Sir, - Thank you to the Revd Dr Neil Burgess for raising an issue that the
Church is afraid to speak about (
Features, 18 March).
As one of the diminishing six per cent (aged 25, ordained last Petertide), I
can identify with the "unnatural" sense of being surrounded by one's elders. It
is not only true that I am invariably the youngest person present at any of our
seven PCCs, or other meetings, but also that the next-youngest person is often
my training incumbent, at 44.
Having been also much the youngest of the nine ordained at Hereford last
summer, I sometimes feel rather like a washed-up relic of the 1950s. Yet, if I
remember rightly, a majority of parishes surveyed would like an incumbent under
30. I am the only person in this diocese who might be able to be that.
None of this is to belittle the wonderful support and encouragement I have
enjoyed from the parishes, or to suggest that older ordinands exercise any less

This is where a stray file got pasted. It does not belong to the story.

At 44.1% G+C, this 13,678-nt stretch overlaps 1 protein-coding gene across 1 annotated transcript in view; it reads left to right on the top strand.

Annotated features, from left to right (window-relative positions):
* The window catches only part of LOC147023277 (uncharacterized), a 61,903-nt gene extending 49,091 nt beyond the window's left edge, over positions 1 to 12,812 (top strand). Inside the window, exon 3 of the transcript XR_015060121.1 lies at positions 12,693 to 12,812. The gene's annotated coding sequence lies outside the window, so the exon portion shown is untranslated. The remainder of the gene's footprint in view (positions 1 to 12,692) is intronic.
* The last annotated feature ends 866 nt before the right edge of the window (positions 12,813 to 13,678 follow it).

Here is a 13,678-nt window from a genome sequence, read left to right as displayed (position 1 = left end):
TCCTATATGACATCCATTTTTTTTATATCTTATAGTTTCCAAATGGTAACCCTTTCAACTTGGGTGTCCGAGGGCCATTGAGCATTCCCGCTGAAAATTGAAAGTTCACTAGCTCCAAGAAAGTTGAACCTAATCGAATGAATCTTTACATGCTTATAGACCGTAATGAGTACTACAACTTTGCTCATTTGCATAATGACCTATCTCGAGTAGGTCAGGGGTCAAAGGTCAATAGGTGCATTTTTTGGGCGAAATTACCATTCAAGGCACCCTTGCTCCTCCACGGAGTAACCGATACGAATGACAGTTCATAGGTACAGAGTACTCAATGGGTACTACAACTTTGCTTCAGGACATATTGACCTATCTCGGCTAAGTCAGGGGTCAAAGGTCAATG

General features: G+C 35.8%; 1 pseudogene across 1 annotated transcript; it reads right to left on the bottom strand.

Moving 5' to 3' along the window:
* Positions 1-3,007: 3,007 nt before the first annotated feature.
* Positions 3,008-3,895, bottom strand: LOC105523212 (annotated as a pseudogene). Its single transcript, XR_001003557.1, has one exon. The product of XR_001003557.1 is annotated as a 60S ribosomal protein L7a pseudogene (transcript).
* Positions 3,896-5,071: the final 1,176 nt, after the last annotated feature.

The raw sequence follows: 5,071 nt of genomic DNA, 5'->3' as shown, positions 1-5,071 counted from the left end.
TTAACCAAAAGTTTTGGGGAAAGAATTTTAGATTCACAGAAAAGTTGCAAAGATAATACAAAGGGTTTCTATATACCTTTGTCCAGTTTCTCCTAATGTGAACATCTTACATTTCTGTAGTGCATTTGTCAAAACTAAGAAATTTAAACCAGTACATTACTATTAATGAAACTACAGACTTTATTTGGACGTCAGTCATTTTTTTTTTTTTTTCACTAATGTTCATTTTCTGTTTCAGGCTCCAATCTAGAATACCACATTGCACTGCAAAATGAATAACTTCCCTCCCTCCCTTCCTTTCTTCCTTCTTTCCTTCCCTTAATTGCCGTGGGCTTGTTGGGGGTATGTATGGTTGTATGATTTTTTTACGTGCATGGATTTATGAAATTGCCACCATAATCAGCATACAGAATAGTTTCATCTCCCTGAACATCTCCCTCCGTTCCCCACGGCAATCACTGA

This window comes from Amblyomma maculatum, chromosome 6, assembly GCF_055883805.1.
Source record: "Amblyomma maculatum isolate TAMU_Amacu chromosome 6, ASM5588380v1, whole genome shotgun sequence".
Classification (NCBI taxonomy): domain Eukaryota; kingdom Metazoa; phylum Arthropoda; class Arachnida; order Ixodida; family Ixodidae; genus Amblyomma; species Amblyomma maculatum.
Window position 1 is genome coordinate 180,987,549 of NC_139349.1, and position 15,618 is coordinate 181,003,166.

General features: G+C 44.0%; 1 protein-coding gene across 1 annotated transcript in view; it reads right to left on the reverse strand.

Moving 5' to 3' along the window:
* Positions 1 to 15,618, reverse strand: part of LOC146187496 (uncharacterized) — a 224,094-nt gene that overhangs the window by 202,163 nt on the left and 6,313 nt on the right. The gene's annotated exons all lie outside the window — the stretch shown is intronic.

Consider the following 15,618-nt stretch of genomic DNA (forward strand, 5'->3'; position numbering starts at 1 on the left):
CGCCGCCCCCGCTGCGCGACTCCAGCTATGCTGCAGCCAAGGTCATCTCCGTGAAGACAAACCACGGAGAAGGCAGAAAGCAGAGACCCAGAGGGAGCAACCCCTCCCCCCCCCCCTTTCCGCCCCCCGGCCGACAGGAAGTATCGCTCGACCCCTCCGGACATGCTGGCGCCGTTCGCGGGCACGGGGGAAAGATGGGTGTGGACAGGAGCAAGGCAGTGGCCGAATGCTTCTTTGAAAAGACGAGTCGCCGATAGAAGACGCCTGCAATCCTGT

effective a ministry than my efforts. My feeling is simply that we are
trumpeting so keenly the many older ordinands coming forward, and also the
growth in lay ministries, that we are failing to ask where the young clergy
might come from in the future, if they are needed.
My vocation was nurtured in the conveniently but accidentally clerical world
of Oxford - not all young people called to serve God are so fortunate. I was
also fortunate to attend a theological college where young and old lived a
suitably uproarious life, and to enjoy it immensely. I suspect a careful survey
of university chaplaincy would reveal a steady decline in the number of
chaplains working in the sector, with, after all, little financial support from
the wider Church for their work.
I ask only that the Church start to ask God who, if anyone, he wants to be
ordained, and work out how it is going to call them, rather than trusting so
much to the late-medieval invention of the "inner vocation".
The Glebe House
New Road Gardens
Cleobury Mortimer DY14 8AW